Plumbing 101 – Kitchen Essentials

Kitchen Sink
Top Mount vs. Undermount: Although undermount sinks are most commonly seen in the kitchen, there are a few nifty top-mount and flush-mount sinks to consider to! Here are some pros and cons to the most popular type; the undermount sink. Pro: a clean continuous line of countertop which allows the water to fall directly into the sink without a rim in the way (which tends to collect dirt over time). Con: The solid surface countertop is cut to the sinks specs and shape, making it difficult to switch out in the future. Tip: If you are just replacing your countertops, this would be the perfect time to also replace your sink.


Apron Front: Also known as a ‘Farmhouse Sink’, it is known for its characteristics where the front detail of the sink comes down into an apron. Historically known to be made from cast iron or porcelain, stainless steel has won popularity in its modern twist on an old classic. Companies like Blanco have now introduced a stone composite material, giving you endless options! You will find these sinks in all layouts and materials.

Layouts to Consider

Single bowl: Pros: Big enough space to maneuver bigger pots & pans and other big appliances, looks sleek, fits into a smaller sink cabinet and no space is wasted in the separation between bowls.  Con: If you soak your dishes, this sink will require a lot more water to fill up. This sink has only one drain, so if you’re used to having a garburator there’s a little bit of an adjustment in not having multiple bowls. For separation between your clean veggies that you just rinsed and a few dirty glasses, you may need to use a drain vegetable basket or other smart sink items. Tip: Our favorite single bowl is a smart play on the single bowl.


Double equal bowl:  When both bowls are equal size. Pros: Creates equal separation between dirty and clean items and the garburator can have a designated bowl. Cons: There’s less maneuvering for big items in each bowl. You often loose an inch in the separation between bowls. Tip: If you can afford the space consider a sink cabinet that’s one size bigger like example, from a 36” to 39”.



One & three quarter: The layout of the sink will affect how you work around the area. If you’re selecting a sink that is 1 ¾, consider this type of layout: big bowl to the left, where the dirty dishes would land, small bowl on the right, for the garburator and rinsing, dishwasher placed furthest right. In this scenario, you are working from left to right.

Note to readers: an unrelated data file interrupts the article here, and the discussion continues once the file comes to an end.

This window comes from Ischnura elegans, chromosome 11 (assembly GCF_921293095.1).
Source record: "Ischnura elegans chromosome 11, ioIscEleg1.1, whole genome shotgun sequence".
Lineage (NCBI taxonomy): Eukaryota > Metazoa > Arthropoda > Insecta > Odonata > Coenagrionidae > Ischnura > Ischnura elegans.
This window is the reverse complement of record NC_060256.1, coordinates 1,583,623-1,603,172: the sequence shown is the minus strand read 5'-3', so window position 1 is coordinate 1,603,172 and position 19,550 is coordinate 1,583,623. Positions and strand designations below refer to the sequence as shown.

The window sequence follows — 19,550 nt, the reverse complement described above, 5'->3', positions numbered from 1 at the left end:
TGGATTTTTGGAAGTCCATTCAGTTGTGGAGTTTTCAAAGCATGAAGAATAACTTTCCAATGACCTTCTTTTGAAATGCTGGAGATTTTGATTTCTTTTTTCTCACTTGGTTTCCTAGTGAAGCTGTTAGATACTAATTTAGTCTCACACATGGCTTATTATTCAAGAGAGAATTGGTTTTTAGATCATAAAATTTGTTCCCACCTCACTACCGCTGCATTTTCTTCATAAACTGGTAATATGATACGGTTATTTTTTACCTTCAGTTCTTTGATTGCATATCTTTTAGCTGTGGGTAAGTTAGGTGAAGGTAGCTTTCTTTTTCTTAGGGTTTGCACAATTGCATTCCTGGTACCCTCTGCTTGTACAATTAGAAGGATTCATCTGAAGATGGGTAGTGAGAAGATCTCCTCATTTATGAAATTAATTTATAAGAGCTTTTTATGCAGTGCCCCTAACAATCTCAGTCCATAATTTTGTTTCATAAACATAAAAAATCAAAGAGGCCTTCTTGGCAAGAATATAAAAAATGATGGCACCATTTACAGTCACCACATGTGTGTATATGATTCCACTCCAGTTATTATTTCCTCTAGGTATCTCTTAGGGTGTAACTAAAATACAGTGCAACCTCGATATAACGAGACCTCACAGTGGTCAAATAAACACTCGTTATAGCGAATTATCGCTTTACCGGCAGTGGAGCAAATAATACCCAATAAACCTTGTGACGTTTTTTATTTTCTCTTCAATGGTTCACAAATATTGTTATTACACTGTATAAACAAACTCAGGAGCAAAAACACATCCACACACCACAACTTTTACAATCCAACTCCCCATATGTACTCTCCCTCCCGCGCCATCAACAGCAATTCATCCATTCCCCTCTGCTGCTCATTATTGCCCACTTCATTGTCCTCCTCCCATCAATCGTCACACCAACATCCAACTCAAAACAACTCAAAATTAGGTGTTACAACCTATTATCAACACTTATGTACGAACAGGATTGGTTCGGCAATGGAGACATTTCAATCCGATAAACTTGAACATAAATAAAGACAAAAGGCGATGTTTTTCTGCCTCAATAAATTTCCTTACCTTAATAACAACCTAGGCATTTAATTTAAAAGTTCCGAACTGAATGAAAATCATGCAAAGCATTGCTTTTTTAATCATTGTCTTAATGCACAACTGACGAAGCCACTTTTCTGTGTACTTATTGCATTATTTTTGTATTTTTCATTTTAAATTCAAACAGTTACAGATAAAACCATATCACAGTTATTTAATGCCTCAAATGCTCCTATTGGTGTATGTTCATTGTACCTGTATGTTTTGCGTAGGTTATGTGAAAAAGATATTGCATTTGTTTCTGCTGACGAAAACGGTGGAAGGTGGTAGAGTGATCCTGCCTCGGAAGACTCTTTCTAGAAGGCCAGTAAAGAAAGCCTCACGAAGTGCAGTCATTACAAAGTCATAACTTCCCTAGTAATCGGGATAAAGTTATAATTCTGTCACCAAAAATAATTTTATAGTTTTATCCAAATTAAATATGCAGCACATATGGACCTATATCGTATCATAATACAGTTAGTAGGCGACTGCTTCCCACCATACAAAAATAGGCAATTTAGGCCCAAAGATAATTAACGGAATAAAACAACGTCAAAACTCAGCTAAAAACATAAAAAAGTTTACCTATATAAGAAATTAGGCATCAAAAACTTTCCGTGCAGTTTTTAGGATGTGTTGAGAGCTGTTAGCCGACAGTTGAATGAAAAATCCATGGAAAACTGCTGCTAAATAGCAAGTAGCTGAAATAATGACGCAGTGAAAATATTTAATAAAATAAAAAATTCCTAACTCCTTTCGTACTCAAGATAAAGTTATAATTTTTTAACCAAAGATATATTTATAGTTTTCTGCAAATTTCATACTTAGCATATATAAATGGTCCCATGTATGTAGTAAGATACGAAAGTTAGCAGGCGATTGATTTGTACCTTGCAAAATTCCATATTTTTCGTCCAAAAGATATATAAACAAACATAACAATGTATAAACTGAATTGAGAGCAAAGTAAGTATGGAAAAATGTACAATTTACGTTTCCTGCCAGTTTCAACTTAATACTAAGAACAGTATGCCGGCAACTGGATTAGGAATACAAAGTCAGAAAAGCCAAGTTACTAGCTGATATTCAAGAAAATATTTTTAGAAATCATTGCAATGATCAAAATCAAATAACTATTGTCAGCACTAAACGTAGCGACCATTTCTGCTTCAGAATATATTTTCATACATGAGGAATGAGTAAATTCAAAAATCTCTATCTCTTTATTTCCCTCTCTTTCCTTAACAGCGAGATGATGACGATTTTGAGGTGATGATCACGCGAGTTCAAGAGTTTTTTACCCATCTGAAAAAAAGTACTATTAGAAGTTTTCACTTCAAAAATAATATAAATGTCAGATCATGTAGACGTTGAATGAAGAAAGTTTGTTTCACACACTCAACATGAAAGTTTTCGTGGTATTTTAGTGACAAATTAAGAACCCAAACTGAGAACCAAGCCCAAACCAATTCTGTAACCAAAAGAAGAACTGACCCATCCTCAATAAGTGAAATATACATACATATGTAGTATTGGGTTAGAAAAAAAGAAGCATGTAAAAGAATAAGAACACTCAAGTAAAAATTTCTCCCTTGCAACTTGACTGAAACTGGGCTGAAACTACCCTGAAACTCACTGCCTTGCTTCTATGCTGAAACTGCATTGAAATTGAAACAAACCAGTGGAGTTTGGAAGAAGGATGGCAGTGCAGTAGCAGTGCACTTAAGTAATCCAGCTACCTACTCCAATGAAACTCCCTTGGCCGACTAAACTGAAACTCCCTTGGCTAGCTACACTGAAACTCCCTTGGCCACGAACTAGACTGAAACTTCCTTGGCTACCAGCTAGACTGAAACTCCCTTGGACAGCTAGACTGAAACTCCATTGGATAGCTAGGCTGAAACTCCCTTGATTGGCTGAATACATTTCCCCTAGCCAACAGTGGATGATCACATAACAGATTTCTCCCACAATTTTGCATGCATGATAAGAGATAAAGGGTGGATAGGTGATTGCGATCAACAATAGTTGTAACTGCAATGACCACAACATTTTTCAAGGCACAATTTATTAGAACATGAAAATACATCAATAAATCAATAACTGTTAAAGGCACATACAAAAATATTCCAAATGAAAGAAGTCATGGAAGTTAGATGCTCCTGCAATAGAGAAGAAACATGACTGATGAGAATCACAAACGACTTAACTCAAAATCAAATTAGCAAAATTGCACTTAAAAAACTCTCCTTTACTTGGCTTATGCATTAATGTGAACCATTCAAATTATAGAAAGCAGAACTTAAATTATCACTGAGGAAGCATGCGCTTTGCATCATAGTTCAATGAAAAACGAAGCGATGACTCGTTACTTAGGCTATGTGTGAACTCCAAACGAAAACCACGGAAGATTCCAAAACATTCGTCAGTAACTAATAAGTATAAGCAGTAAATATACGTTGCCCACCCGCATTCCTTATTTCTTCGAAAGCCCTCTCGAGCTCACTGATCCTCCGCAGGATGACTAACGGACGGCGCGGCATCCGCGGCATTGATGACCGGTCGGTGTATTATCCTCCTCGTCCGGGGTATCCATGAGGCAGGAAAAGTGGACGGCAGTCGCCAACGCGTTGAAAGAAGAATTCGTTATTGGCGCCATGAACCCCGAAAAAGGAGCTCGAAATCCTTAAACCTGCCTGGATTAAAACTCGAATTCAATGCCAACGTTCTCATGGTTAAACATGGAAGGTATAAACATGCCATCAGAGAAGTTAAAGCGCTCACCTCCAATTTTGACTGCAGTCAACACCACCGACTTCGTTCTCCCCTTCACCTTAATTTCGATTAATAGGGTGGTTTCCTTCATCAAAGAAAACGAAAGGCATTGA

Stylistic: The next thing to consider are the options in materials. Today we’re covering the two most commonly used.

Stainless Steel: Most common material and applies to all design styles. Pros: Very durable, comes in a variety of price points and comes in top-mount & undermount options. Cons: can scratch and it will show more than other materials. Tip: Since this item isn’t a mechanical item in your kitchen, you can consider a more affordable option. We recommend 18-gauge steel.  If you’re considering the more economic 20-gauge option, know that it will show more scratches since the shine of the steel increases the higher the gauge.

Stone Composite Sink:  Companies like Blanco make sinks in what they call Silgranite material; composed of 80% stone and the remainder being glues and colouring. This makes for the most durable sink in the market! This option has become more popular and more affordable in recent years. Pros: heat resistant, durable and comes in a selection of different colours. Cons: less variety to pick from when comparing to stainless. Harsh chemicals can damage composite sinks.


This may just be the most important fixture in the house and worth the investment! There’s just too much to cover on this topic so I will leave it to the plumbing experts! I will simply cover my favorite faucets and their features. One of my favorite features are the new touchless faucets.

  • Grohe Minta: This faucet is the perfect balance in design and functionality. Its steady stream is not aerated so it makes for a quiet faucet; all you hear is the water hitting the sink. This faucet has been one of my favorites since the first one came out 10 years ago. You can now find the Minta in three different designs.

  • Aquabrass Wizard: I often find coiled faucets overwhelming in design, but the Wizard has the perfect balance of design and function.

  • Hansgrohe Axor Stark 2: A cool contemporary design.

  • Blanco Culina: Delicate stainless steel spring enables freedom of movement down to the bowl area


Our world is becoming a better place the more we compost! However, there could still be a place in your kitchen for a garburator. I must confess that I have one although we mostly compost. The garburator is there for piece of mind knowing my drain wont plug as I rinse off my dirty dishes. If you’re like me and mostly compost, consider an inexpensive garburator with ½ horsepower! Let me tell you about this great little button called an Air switch! It takes the guessing out of “which one is the light switch, and which is your garburator switch?” … It’s drilled right on to your countertop so the days of confusion are over.

Other plumbing fixtures to consider for your kitchen once you’ve covered the basics;

  • Water filtration systems,
  • Hot water dispenser
  • Soap pump.
  • Pot Filler

Be sure to visit an expert at a plumbing supply store. They along with your designer will help you determine what you need!


Happy Designing!

Katerina Vastardis